GH: Man I’ve told that Muhammad Ali story so many times to so many people … in fact I originally did a three-page strip titled The Muhammad Ali Story! for a book of mine called Avenue D Comics many years back…. It takes up six pages in Chicago. In a way, the Muhammad Ali part is kind of the centerpiece of the Chicago chapter. It seemed so surreal even as it was happening.
Do I think Ali would ever have mentioned it to anyone? Possibly … if only because he looked a bit nonplussed when I was quick to mouth-off back to him … and because I was a street person, who knew where it might end? The point is when it all happened it was street theatre of the best kind … which Ali lived for, and I was as out there in those moments as he was! I was just crazy enough, and in some ways smart enough to know that the Ali ferocity was a playful mask, a showbiz thing. Not everybody else got that, even these tough black kids on the street that day.
But who knows if he’d remember it longer than that afternoon. This was just another day at the circus for Muhammad Ali, really … 1977. And you’re right—he owned the world back then.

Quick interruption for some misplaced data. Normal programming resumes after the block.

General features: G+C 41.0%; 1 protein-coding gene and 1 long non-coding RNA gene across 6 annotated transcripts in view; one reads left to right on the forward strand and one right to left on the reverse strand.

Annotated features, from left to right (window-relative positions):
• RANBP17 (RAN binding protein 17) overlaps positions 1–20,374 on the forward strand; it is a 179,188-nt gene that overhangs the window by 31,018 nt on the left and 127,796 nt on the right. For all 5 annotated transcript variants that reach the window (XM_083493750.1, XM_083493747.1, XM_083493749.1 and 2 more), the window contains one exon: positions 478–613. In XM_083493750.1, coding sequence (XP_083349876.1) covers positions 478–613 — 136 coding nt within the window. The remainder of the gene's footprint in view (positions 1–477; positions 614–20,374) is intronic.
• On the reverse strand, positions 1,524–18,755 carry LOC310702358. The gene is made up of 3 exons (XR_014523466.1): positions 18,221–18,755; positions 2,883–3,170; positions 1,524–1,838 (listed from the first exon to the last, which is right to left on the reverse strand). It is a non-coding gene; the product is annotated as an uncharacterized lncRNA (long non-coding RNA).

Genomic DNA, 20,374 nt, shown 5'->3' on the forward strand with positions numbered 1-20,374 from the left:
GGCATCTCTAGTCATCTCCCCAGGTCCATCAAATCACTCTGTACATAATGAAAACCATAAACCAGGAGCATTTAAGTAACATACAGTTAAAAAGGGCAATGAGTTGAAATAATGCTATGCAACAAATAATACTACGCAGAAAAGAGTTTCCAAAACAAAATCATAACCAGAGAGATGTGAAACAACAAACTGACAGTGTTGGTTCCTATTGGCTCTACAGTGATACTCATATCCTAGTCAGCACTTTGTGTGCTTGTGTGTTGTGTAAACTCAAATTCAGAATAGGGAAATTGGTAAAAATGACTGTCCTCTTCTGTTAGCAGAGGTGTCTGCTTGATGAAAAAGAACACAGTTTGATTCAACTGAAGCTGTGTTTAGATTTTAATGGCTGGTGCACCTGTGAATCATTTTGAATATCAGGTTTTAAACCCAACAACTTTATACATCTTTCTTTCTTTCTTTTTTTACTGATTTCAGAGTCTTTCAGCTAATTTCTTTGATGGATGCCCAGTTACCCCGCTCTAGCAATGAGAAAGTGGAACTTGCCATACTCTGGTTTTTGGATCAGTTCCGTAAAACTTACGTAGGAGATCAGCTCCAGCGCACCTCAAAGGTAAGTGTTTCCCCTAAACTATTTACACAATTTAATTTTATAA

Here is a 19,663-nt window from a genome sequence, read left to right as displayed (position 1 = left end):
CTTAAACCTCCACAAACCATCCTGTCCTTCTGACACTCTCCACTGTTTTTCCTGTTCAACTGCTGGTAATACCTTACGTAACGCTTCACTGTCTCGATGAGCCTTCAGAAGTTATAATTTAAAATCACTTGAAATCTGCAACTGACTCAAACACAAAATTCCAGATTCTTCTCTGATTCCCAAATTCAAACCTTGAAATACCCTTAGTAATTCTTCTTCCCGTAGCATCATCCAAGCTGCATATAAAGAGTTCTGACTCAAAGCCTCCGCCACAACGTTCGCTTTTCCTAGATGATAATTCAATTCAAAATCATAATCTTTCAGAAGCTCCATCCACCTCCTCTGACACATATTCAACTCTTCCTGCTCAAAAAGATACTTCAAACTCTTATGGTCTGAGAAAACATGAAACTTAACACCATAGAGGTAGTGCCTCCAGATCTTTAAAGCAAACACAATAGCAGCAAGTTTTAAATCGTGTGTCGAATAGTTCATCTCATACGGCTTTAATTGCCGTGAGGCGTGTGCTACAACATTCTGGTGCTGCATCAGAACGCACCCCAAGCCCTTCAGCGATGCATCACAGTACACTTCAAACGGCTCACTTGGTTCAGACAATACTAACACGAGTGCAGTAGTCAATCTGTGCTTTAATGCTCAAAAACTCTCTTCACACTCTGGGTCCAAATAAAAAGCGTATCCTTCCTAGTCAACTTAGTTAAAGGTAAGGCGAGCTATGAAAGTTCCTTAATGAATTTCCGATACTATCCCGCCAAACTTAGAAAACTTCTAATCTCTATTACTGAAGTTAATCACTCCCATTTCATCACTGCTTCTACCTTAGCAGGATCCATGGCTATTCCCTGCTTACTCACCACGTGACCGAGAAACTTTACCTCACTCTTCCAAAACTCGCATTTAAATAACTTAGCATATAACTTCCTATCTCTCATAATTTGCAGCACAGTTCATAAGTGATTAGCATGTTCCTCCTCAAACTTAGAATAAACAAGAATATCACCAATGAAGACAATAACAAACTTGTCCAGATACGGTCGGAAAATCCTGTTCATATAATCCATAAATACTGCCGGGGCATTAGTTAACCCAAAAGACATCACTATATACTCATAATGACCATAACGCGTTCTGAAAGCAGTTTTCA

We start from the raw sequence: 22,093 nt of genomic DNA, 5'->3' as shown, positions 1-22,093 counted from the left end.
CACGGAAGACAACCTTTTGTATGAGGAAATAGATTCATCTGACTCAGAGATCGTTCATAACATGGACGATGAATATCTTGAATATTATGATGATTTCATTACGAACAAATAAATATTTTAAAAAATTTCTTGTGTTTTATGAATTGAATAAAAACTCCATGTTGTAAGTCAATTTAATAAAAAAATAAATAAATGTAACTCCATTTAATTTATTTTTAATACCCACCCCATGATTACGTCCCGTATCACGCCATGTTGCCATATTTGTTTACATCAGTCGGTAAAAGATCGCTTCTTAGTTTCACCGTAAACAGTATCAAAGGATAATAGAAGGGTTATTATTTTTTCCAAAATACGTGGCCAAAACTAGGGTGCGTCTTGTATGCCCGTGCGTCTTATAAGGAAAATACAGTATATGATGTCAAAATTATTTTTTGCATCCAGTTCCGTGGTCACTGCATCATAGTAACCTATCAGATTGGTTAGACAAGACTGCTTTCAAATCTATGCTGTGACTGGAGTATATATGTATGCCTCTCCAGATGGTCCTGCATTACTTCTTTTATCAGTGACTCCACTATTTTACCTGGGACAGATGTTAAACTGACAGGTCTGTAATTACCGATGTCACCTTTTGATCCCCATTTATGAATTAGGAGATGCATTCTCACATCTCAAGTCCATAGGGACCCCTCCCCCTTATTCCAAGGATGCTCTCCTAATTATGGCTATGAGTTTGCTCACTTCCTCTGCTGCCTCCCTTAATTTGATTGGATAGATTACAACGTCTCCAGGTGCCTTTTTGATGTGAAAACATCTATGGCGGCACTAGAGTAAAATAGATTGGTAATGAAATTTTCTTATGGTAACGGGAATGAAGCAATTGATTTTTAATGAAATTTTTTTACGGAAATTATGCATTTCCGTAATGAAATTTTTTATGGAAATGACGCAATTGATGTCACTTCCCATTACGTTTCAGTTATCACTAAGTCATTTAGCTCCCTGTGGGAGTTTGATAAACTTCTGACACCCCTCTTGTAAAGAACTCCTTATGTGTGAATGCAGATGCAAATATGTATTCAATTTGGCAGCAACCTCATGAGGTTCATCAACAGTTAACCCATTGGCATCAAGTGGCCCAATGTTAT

That line of his “You ain’t as dumb as you look”? Years back, ’65 I think, he used that on John Lennon who’s comeback was “No, but you are!” Wish I’d said that!
CB: Getting back to the book. Orwell was obviously right when he said autobiographical works should reveal something disgraceful about the subject; yet here the reader can’t help but empathize with the characters in the book (Sarah and even to an extent Glen). Revealing such personal secrets can’t be easy. What fears did you have about revealing these stories about your past? Did you ever find out what happened to Aaron?